An impressive jet phase is set to bring numerous impacts to the eastern half of the US this week, from southeast/mid-Atlantic severe thunderstorms to heavy rain just about everywhere east of the Mississippi, from damaging winds in the northeast to moderate Ohio Valley snowfall.
I’ll be discussing each of these four hazards over the next two days; this blog will focus on the severe weather threat.
With severe weather, especially in late November, we can typically assume that the south-easternmost midlevel impulse is the weather-maker, as it’s more likely where appreciable Gulf moisture and corresponding instability can exist. This means it’s probably wise to focus on the closed low only until the trough fully absorbs it. This is an important distinction, because it gives us the geographical bounds within which we want to start making a forecast.
Once we’ve established where to look, the first thing to actually look at off-season is always moisture return, the main driver of convective instability.
It looks like the same slow-moving surface front that’s been bothering the western Gulf with heavy rain over the last few days is keeping most of the deep moisture offshore today. This is important to know: as the approaching midlevel low incites cyclogenesis along this front, the position of the strengthening low will determine the northern limit for the front and corresponding moisture return.
With the low skirting the Texas coast today, then, it looks like moisture return will largely be unable to intrude, and significant convective activity seems correspondingly unlikely. There will be a tiny exception, where it looks like a slim part of the warm sector will move immediately inland over southeast sections of the state. Here, I could see a small severe line with damaging winds, or even a tornado, into the overnight. But the threat will be localized, and should stay isolated.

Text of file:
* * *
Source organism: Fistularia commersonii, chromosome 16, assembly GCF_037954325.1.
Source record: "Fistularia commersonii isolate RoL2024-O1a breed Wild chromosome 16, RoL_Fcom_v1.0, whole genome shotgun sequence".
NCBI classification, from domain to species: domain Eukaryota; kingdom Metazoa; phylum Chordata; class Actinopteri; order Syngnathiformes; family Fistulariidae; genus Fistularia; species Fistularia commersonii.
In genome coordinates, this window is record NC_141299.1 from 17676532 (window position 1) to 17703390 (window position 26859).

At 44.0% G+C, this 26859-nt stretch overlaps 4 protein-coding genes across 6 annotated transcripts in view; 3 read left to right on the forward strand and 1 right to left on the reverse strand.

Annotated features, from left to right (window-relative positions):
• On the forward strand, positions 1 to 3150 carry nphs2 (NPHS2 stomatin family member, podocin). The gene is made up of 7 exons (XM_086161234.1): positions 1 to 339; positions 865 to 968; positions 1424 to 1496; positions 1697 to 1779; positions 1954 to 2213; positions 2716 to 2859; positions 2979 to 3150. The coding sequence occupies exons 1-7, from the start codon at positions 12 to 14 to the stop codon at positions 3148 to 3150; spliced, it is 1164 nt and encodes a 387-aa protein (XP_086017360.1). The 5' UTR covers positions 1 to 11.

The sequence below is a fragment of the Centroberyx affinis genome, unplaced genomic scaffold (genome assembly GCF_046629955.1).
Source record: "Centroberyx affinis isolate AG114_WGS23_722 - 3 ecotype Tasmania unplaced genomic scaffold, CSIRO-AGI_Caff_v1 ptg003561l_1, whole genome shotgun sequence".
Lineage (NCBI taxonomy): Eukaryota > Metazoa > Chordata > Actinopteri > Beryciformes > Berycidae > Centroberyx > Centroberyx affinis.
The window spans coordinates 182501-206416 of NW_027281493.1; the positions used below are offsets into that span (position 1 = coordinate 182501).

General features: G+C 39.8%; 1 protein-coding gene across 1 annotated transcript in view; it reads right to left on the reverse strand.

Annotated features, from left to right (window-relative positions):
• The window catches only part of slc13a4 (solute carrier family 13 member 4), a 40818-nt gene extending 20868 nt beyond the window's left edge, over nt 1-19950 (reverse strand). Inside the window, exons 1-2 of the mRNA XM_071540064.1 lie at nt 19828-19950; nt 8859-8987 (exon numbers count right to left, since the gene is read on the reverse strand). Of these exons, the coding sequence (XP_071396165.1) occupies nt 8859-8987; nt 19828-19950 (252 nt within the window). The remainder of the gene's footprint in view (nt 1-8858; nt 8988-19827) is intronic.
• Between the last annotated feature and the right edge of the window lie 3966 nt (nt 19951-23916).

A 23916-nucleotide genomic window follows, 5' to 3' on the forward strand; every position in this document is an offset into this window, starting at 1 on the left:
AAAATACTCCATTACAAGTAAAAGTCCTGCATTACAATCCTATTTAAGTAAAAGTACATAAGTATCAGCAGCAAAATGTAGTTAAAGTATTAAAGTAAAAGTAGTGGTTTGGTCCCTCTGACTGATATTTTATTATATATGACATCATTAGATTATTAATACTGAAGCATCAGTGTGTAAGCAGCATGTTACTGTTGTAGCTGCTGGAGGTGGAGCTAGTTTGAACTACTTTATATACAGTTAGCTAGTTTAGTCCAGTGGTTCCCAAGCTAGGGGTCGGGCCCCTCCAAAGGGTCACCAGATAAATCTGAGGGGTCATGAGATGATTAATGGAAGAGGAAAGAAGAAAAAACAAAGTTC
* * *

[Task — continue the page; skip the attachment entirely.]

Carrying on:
Day two gets more interesting. As the midlevel trough/low phase begins, the southern stream impulse will intensify, and a few things will happen that will promote convection.
First, divergence will increase over the southeast US, and the surface low will begin to accelerate northeast while intensifying more quickly. This will force the front, and corresponding moisture advection, well inland. It will also shower this warm sector in strong midlevel flow and synoptic-scale lift. All of this will allow an environment favorable for thunderstorms with high shear, marginal to moderate buoyancy, and synoptic updraft promotion to develop.
As far as the severity of this convection goes, it’s always helpful to look at 850mb flow. Strong low-level jets increase damaging wind risks via momentum transfer in linear storms, and they increase tornado potential, too, by upping low-level helicity. And, with an intensifying cyclone shoving against a strong Bahaman ridge, the warm-sector low level jet will be strong.
Most similar off-season Gulf events, with marginal instability and high-end kinematics, see either:
- Widespread subsevere storm development along warm air advection strengthening into severe multicellular storms (including supercells). Naturally, low-topped supercells could contain tornadoes and damaging wind.